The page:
Indo-Asian News Service,
September 20, 2012
The Telecom Regulatory Authority of India (TRAI) Wednesday said it will levy financial disincentives on operators for contravention of mobile number portability (MNP) regulations ranging from Rs.5,000 to Rs.10,000.
"In order to ensure compliance of MNP regulations by access providers, the authority has decided to amend the regulations to incorporate the provisions for levying financial disincentives where contravention is established in rejection of porting requests and also in the timelines specified in the regulations," the TRAI said in its fourth amendment to the Telecommunications Mobile Number Portability Regulations 2009.
"In cases where deviation is noticed by TRAI in the specified timelines by a service provider, a financial disincentive of Rs.5,000 will be levied for each contravention whereas in cases where contravention is established in rejection of porting request by a service provider, a financial disincentive of an amount of Rs.10,000 will be levied for each rejection," it added.
These regulations will come into effect after 60 days so that service providers streamline their current processes in conformity with the MNP regulations.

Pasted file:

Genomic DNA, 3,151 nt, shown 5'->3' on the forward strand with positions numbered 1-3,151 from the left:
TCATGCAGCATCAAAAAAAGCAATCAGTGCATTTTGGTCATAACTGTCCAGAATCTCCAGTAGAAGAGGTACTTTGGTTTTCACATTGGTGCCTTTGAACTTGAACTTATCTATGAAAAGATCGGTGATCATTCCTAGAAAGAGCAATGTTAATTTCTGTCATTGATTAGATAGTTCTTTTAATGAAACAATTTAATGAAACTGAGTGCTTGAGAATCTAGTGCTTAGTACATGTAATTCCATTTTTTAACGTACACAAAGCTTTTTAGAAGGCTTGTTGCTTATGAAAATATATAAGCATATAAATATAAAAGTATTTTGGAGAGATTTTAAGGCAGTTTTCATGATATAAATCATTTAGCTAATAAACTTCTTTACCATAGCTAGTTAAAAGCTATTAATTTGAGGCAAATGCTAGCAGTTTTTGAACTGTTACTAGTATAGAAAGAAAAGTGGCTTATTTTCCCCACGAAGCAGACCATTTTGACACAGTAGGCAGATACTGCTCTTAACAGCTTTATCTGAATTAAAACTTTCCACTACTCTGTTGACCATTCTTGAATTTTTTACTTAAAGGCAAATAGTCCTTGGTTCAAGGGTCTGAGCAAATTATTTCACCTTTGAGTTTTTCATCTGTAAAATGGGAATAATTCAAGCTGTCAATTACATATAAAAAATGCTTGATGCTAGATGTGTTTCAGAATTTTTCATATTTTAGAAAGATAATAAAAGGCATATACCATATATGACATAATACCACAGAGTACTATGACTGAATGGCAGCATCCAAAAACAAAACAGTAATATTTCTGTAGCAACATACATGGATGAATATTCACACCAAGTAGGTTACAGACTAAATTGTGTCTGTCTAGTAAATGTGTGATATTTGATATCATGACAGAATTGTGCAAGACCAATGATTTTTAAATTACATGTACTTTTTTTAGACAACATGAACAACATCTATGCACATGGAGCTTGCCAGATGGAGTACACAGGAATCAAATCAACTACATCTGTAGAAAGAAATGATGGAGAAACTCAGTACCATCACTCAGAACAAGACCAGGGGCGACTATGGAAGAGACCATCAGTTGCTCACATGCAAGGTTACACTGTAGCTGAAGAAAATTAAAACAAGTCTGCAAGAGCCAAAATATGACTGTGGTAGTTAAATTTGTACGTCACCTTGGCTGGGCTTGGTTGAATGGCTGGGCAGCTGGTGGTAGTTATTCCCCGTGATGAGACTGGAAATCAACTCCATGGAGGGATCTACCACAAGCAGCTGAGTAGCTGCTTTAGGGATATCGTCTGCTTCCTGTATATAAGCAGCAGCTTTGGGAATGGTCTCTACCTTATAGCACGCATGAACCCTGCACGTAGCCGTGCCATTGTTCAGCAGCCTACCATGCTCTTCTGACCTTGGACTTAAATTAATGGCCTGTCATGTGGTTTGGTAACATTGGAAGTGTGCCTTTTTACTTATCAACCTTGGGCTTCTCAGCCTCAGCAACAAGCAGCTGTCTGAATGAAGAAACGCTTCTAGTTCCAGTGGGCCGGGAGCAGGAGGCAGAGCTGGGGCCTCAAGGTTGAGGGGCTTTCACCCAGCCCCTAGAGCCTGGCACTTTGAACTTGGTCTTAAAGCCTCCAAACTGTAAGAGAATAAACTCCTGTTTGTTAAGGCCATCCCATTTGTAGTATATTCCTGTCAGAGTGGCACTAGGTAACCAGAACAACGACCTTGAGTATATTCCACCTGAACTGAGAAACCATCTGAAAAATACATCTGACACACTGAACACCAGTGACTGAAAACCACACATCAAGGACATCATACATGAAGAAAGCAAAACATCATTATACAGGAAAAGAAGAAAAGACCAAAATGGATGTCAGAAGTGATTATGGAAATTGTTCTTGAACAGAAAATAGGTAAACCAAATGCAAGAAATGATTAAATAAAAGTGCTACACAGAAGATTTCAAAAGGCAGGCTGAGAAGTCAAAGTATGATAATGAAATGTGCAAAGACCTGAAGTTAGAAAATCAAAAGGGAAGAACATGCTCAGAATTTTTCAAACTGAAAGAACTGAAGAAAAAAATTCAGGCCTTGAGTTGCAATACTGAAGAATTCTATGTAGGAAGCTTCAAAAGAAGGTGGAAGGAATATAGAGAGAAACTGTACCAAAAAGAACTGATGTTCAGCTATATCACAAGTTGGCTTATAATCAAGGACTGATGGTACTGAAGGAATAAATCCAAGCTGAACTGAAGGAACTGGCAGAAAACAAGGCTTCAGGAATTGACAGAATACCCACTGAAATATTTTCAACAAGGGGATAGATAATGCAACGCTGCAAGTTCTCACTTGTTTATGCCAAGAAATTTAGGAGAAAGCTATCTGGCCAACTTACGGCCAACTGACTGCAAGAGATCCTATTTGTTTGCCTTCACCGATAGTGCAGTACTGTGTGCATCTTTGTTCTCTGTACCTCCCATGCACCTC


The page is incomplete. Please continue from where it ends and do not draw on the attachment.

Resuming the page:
According to TRAI while almost 60 million customers have opted for MNP so far across the country, the authority has also received a number of complaints wherein the subscribers have reported that their porting requests have been rejected by the donor operators on frivolous grounds.
MNP was implemented across the country last January while the pilot launch of the service took place in Haryana Nov 25, 2010.
To opt for MNP, a customer has to pay a maximum of Rs.19 to the new operator for 'porting' the number and remain with the new operator for at least three months.
The customer has to send an SMS from the existing phone to 1900. A unique porting code is sent by the existing provider. An application then has to be filed with the new service provider mentioning the code for transferring the connection.
Currently India has almost 914 million subscribers.
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